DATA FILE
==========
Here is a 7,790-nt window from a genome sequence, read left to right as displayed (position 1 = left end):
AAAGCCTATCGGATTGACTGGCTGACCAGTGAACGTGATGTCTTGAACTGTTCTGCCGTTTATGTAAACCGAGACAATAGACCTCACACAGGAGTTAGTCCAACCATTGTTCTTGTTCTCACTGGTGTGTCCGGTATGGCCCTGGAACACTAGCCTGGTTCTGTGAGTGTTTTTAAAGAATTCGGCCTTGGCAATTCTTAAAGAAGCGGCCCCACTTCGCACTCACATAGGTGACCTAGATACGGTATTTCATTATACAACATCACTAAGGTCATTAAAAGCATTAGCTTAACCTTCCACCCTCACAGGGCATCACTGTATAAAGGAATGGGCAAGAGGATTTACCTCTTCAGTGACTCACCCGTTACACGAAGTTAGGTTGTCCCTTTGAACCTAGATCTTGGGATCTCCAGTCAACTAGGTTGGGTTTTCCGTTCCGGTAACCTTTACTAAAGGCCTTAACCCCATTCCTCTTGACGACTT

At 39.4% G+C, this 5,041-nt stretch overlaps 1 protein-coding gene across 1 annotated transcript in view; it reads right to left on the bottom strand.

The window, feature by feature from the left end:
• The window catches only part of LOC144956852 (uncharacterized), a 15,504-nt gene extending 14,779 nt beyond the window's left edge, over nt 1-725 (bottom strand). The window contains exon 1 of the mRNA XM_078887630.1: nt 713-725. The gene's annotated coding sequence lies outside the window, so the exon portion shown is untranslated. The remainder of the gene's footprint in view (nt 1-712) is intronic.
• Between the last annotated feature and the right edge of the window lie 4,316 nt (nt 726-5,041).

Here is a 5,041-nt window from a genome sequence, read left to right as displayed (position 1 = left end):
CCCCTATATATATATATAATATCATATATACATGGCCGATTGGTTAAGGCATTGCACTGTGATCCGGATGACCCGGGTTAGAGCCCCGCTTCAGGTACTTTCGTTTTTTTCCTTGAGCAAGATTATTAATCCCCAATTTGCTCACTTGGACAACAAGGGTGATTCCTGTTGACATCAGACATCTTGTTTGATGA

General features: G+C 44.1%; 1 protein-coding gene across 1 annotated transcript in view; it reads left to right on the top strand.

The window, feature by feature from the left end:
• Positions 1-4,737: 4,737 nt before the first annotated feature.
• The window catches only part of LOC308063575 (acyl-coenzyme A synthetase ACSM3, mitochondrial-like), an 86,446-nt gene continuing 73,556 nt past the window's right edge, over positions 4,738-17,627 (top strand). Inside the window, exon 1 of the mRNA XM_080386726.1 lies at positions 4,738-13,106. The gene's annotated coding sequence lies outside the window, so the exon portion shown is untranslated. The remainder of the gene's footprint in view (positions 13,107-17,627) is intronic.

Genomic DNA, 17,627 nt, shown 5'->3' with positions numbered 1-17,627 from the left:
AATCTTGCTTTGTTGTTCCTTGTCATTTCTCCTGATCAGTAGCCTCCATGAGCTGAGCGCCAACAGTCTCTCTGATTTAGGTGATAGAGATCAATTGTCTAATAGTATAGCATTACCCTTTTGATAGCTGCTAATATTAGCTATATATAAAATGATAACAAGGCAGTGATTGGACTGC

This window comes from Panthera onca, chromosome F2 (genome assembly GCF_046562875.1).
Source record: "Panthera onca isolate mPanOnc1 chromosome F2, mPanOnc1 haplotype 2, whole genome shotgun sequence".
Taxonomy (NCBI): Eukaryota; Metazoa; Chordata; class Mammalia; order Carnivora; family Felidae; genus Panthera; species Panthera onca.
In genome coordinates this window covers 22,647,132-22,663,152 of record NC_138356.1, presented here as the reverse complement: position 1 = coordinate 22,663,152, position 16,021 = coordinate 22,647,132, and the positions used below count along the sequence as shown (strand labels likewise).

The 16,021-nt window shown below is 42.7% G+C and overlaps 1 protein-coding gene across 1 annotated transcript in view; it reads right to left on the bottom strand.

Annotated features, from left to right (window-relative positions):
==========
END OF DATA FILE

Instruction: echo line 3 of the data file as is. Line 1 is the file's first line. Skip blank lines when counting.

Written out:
At 39.4% G+C, this 5,041-nt stretch overlaps 1 protein-coding gene across 1 annotated transcript in view; it reads right to left on the bottom strand.